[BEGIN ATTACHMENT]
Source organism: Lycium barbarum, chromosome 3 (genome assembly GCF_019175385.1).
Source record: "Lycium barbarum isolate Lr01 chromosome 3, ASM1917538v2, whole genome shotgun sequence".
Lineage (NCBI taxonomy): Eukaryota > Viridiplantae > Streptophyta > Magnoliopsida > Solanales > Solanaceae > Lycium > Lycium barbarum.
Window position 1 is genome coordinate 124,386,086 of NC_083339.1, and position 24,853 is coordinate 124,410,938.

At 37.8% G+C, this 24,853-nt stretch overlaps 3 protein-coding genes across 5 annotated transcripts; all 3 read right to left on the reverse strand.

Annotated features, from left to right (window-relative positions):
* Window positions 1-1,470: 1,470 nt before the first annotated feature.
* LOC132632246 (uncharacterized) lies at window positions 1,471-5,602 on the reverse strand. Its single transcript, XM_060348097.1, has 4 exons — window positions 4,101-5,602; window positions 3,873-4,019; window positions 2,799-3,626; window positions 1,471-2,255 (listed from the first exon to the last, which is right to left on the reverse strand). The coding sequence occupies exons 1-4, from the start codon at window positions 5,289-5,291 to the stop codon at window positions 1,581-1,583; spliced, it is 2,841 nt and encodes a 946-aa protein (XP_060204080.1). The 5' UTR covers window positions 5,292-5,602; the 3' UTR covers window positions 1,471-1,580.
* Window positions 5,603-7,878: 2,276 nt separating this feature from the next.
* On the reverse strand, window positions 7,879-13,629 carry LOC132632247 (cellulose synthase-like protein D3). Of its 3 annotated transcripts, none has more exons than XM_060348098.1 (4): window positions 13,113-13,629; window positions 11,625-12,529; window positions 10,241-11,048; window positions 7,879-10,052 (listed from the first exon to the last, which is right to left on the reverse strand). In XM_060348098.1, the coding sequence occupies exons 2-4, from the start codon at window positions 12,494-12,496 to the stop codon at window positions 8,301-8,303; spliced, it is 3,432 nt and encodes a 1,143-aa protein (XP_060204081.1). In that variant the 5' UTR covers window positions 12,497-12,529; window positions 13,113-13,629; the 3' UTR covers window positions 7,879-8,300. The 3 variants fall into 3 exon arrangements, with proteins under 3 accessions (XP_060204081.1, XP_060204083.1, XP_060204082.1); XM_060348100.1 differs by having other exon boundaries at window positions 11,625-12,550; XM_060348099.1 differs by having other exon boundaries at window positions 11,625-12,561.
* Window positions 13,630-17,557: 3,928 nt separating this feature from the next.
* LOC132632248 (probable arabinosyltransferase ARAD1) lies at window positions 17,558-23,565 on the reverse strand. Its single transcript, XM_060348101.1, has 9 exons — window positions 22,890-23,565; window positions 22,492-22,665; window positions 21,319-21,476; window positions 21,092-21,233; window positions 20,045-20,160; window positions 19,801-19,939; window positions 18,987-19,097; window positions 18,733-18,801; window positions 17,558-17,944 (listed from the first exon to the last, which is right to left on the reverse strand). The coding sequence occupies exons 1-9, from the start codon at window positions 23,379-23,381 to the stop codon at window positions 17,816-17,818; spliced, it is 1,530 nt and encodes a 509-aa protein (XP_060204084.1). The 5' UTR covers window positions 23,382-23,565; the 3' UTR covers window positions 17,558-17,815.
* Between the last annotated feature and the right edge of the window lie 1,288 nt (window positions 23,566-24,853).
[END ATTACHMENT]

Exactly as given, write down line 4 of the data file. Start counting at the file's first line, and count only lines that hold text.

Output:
Window position 1 is genome coordinate 124,386,086 of NC_083339.1, and position 24,853 is coordinate 124,410,938.